Tag: space tourism
NewsWest9.com reports the Midland City Council has approved the expenditure of up to $200,000 to build a rocket engine test stand for XCOR at the Midland International Air and Space Port. The money will come from the Midland Development Corporation.
XCOR has a lease to move its R&D facility to the west Texas city, which has put up incentives worth $10 million for the company. The move is planned for after XCOR begins flight tests of its Lynx suborbital spacecraft in Mojave, Calif.
SANTE FE, NM (NM Senate Democrats PR) — A Senate bill to sell the Spaceport America facility moved on to the Senate Finance (SFC) with a bipartisan no-recommendation on Thursday. After a brief debate, the Senate Corporations and Transportation Committee (SCORC) voted to move along Senate Bill 267 (SB267), “Sale of Spaceport America,” sponsored by Senator George K. Muñoz (D-4-Cibola, McKinley & San Juan).
I’ve been doing a bit of research into Virgin Galactic over the last few days. I’ve come to a realization that the company’s ticket sales and cancellation numbers don’t add up in the wake of SpaceShipTwo’s crash.
Prior to the crash, Richard Branson was claiming the company had 800 ticket holders, or close to that number. He reiterated the figure three days after the crash in an interview on “CBS This Morning”. Continue reading ‘Virgin Galactic’s Sales Numbers Don’t Add Up’
A new poll shows that the majority of Americans would not take take a flight into space even if they won a ticket for free.
A Monmouth University Poll revealed that 69 percent of respondents would not take the trip while 28 percent would do so. Three percent of those polled said their decision would depend upon the circumstances, and another 1 percent said they did not know.
Continue reading ‘Poll: Can’t Give Away Trips to Space’
During the FAA’s recent Commercial Space Transportation Conference in Washington, DC, there was a lot of talk about extending the learning period and regulatory “moratorium” on commercial human spaceflight that expires on Sept. 30.
Having failed to fly into space in the decade since the restrictions were put into place, industry naturally wants yet another extension so they can continue learning their lessons. In the meantime, voluntary standards will suffice. The FAA is of another mind, wanting to have the authority to write a basic set of safety standards and to react quickly to situations as they develop.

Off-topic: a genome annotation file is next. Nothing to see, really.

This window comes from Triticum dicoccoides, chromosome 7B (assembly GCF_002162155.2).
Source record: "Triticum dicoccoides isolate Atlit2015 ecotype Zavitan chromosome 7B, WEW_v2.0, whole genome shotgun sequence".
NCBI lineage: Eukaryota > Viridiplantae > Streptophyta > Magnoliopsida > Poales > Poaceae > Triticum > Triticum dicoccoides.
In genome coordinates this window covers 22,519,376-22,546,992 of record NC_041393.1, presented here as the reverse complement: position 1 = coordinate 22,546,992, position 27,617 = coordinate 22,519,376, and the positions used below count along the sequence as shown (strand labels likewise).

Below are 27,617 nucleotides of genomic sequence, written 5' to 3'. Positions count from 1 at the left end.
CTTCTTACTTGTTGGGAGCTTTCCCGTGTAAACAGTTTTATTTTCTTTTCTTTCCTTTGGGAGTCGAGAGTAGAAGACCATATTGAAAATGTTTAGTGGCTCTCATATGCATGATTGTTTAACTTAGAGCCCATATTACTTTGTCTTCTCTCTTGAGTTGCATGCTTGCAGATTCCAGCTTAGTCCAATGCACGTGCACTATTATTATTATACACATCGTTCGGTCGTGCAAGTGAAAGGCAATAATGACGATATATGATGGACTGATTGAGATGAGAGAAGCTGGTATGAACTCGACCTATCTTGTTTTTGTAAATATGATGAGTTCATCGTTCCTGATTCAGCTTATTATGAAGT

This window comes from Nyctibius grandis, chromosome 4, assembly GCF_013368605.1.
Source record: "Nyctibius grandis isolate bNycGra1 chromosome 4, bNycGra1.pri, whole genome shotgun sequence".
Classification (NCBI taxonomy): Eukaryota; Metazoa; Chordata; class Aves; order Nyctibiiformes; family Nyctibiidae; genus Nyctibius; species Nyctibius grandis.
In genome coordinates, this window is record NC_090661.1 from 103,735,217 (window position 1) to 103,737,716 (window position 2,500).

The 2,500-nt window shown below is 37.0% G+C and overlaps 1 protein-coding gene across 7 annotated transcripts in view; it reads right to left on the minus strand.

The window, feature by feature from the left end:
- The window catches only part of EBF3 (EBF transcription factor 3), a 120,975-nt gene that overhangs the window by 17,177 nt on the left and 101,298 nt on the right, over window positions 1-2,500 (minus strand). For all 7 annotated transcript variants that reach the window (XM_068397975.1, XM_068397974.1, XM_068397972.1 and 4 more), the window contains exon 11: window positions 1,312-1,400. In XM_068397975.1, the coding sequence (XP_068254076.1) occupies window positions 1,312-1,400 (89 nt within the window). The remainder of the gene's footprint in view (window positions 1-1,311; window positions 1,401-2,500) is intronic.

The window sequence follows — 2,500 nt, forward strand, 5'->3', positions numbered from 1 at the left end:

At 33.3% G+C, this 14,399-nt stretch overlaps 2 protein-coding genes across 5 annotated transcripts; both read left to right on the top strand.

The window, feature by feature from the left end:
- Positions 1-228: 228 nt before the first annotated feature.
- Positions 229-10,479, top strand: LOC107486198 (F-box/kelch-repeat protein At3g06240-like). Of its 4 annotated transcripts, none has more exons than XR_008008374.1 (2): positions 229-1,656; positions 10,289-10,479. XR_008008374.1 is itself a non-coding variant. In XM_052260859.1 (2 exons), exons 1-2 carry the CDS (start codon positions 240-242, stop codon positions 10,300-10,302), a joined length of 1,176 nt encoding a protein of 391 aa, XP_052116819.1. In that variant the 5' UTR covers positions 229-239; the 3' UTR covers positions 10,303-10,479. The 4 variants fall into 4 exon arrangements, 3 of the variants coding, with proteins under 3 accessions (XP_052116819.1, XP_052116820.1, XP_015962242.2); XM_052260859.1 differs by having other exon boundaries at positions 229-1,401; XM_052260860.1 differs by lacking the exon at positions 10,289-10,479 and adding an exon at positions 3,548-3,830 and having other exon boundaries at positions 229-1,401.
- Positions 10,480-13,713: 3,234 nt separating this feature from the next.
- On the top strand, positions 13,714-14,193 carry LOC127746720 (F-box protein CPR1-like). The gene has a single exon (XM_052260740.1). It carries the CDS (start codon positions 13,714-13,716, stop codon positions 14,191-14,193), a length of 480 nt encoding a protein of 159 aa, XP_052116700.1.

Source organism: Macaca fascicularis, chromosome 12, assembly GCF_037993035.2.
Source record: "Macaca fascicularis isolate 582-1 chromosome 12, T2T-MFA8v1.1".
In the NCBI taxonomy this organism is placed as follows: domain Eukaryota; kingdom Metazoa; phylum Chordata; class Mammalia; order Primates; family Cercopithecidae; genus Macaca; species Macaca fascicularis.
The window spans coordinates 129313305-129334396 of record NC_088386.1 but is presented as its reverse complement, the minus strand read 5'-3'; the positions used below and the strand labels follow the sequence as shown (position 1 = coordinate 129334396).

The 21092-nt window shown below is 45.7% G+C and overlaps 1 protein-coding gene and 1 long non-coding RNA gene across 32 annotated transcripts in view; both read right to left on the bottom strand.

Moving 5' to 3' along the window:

A report on the recent fly-in at Spaceport America.
The B Team, a group of high-level business leaders co-founded by Virgin Galactic Founder Richard Branson that’s committed “People Planet Profit”, has issued a call for “world leaders to commit to a global goal of net-zero greenhouse-gas (GHG) emissions by 2050 – and urged business leaders to match this ambition by committing to bold long-term targets.”
In a Feb. 5 press release, Sir Richard said, “Taking bold action on climate change simply makes good business sense. It’s also the right thing to do for people and the planet. Setting a net-zero GHG emissions target by 2050 will drive innovation, grow jobs, build prosperity and secure a better world for what will soon be 9 billion people. Why would we wait any longer to do that? It’s time for all of us to join forces and drive the transition to a thriving net-zero GHG emissions economy by 2050.”
Bold words. But, I have to wonder what would happen to Virgin Galactic if Branson actually took action on them.
By Douglas Messier
A battle is brewing over whether to extend the learning period for the commercial spaceflight industry, with Congress needing to make a decision before October on when the Federal Aviation Administration (FAA) will be allowed to regulate an industry still struggling to get off the ground.
On one side are FAA officials, who believe they can begin to craft basic safety regulations based on more than 50 years of human spaceflight experience. Industry figures dispute this, saying they still don’t have enough experience with their varied vehicles to begin the process.
Oh God! As if Spaceport America needed more bad publicity.
Truth or Consequences has voted to rent out a large part of its senior citizens center for a welcome center where tourists will gather to be bused to Spaceport America.
So, let me see if I’ve got this straight:
New Mexico taxpayers spend nearly a quarter billion dollars on a spaceport built for billionaire Richard Branson so he can fly his fellow billionaires and millionaire on space joy rides with the promise of vast economic benefits to the local population. Branson fails to deliver on any of it despite 10 years of effort, leaving taxpayers subsidizing a largely empty spaceport used for occasional sounding rocket launches. And now senior citizens living on fixed incomes are being pushed aside to make way for tourists to go visit a spaceport with no spacecraft.
This is not good. The crown jewel of NewSpace is becoming a cosmic embarrassment.